Old diesel equipment still spewing soot into Pittsburgh's air
- Category: Pittsburgh
- Published on Tuesday, 12 March 2013 11:08
- Written by The New Pittsburgh Courier
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BAKERY SQUARE IN EAST LIBERTY
by Emily DeMarco
(PublicSource)--Morry Feldman downs two horse pills with breakfast. Then, he uses four different sprays. Two puffs into the mouth. Two into the nose. Repeat at dinner.
Feldman, 59, has severe asthma and allergies. And Pittsburgh is among the worst places he could live or work because of the region’s poor air quality.
“If I miss a dose, I start to get sick,” said Feldman, a senior account executive at WQED Multimedia.
Feldman is one of nearly 97,000 adults in Allegheny County with asthma.
The county received F’s in the American Lung Association’s State of the Air 2012 study.
Among the reasons cited by experts for the region’s poor air quality: diesel fumes.
The Pittsburgh City Council passed a local law in 2011 requiring construction companies to retrofit equipment that runs on diesel fuel in order to reduce emissions. But, to date, no dozers, diggers or dump trucks have had to comply.
Called the Clean Air Act of 2010, the local law focused on construction sites that received public dollars. If the development’s budget was larger than $2.5 million and it received at least $250,000 in public subsidies, it would have to retrofit a percentage of its diesel equipment.
Regulations for the ordinance haven’t been finalized, making it unenforceable.
Supporters of the ordinance have cried foul.
“If we truly want to be the most livable city, we have to contend with our air pollution,” said Rachel Filippini, the executive director of the Group Against Smog and Pollution, known as GASP. “And one way to do that is to clean up construction vehicles.”
GASP was part of a coalition of health, environmental, faith, industry, and labor organizations that helped to draft the legislation.
Small, but deadly
The Environmental Protection Agency has set standards for new diesel engines, but it’s the old engines that produce what’s known as ‘dirty diesel’ fumes. A typical diesel engine has a life span of 20 to 30 years.
It is widely accepted that dirty diesel exhaust contains tiny particles of soot, also known as black carbon. And that the smallest of these particles can go straight into the bloodstream and are linked to cancer, asthma and stroke.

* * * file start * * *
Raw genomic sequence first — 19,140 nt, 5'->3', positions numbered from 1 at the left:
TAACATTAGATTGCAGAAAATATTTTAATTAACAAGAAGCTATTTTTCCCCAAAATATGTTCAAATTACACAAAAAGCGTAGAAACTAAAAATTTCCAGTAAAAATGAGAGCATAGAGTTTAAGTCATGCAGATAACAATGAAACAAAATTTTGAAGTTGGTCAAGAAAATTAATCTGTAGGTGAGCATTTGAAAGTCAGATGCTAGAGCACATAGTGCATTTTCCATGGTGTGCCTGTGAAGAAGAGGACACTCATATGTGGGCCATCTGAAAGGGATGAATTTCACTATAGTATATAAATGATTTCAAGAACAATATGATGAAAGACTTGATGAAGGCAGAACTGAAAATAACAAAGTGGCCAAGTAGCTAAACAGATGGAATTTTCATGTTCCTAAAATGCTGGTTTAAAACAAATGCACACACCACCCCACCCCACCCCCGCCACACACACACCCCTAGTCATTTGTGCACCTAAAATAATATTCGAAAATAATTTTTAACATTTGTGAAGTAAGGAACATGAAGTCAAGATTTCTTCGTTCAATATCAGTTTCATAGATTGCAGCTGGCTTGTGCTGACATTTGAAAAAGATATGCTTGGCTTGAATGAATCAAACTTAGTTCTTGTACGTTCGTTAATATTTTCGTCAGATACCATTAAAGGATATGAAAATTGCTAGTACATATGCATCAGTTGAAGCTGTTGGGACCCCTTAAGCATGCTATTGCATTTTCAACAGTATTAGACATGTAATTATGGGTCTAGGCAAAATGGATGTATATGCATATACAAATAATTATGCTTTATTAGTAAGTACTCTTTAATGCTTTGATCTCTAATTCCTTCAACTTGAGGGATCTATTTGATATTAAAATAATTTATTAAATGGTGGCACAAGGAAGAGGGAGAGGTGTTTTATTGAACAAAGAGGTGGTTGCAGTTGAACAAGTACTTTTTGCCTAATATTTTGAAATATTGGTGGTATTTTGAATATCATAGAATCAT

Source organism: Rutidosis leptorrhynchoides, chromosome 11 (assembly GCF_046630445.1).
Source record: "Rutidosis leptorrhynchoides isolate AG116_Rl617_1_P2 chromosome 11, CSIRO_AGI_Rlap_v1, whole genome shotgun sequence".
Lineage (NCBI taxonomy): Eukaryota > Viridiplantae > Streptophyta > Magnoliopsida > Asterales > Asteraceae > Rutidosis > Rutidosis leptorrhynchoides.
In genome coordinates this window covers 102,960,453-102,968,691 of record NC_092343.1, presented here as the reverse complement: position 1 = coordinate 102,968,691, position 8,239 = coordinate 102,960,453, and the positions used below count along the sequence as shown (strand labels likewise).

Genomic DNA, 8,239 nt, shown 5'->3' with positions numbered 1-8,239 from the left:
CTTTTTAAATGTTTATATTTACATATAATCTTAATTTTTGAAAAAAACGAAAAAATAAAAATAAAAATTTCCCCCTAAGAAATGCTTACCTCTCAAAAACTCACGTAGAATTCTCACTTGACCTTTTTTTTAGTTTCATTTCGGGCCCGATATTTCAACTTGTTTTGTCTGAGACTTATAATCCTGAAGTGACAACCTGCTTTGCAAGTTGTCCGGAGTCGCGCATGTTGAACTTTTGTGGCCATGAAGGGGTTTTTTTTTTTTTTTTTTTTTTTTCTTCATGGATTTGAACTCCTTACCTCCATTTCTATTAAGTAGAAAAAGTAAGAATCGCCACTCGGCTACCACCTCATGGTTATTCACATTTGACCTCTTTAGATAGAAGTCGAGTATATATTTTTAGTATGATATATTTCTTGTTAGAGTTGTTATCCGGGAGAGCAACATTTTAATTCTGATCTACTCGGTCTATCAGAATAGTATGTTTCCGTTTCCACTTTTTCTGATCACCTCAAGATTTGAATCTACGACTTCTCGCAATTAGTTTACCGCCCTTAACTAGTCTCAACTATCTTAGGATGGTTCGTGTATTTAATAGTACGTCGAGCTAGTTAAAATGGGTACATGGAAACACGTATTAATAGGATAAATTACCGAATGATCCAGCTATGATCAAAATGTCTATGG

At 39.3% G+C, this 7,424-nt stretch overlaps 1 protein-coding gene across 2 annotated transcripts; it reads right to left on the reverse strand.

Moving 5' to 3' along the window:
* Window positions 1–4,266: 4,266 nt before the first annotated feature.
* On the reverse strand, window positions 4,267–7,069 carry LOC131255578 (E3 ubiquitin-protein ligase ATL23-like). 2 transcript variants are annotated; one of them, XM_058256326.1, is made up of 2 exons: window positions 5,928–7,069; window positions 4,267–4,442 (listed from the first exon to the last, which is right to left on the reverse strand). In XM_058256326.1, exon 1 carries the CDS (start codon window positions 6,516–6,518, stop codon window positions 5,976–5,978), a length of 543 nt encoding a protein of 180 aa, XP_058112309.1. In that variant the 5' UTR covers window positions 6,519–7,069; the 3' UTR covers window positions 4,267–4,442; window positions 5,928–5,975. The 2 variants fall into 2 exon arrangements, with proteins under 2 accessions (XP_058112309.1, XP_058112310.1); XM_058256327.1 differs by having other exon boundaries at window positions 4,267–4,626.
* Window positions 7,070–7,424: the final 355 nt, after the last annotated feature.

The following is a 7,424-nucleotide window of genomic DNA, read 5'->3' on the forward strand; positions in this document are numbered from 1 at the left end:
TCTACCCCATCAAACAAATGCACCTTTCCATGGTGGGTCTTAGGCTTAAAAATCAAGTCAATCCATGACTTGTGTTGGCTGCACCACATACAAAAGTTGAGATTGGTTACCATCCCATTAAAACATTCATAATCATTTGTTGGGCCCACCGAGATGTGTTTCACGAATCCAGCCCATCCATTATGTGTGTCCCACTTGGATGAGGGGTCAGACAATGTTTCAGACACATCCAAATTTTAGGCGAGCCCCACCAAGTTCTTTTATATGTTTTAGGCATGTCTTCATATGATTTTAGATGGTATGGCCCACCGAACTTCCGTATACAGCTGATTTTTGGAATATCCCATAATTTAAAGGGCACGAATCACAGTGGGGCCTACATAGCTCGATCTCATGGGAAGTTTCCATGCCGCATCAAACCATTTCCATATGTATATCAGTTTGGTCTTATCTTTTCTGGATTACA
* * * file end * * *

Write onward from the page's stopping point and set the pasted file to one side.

In addition, the diesel exhaust contains nitrogen oxides, which, when released into the atmosphere on hot days, create ozone, a powerful irritant that can cause chemical burns in the lungs.
Children, the elderly, and people with chronic lung and heart conditions are among the most vulnerable to dirty diesel’s impact. And the workers who operate diesel equipment are the first to breathe the harmful emissions.
The city council passed the local legislation requiring developers to curb diesel emissions, in part, because Pittsburgh’s neighborhoods are densely packed, with schools and playgrounds often near construction sites.
If the legislation had been in effect, one construction site that would need to comply would be Bakery Square 2.0, a development on Penn Ave. that broke ground in January 2013. The $100-million project is the sister site to Bakery Square 1.0, home to Google’s Pittsburgh offices, high-end shops and a hotel.
With the help of Mayor Luke Ravenstahl and the Urban Redevelopment Authority, according to a press release from the mayor’s office, the development was awarded about $2 million in federal funds. The development was recently awarded $4 million from the administration of Gov. Tom Corbett.
Bakery Square 2.0 borders The Ellis School, a private, all-girls academy, and Mellon Park.
The girls at the Ellis School who have asthma could be directly affected by the diesel emissions while Bakery Square 2.0 construction is underway, said Dr. Fernando Holguin, the assistant director at the University of Pittsburgh’s Asthma Institute.
“Maybe some children will wheeze a little more...and some kids may end up in hospital,” Dr. Holguin said.
Representatives from the project’s development company, Walnut Capital, did not return phone calls or emails requesting comment. A representative from The Ellis School said she didn't know enough about the ordinance to comment.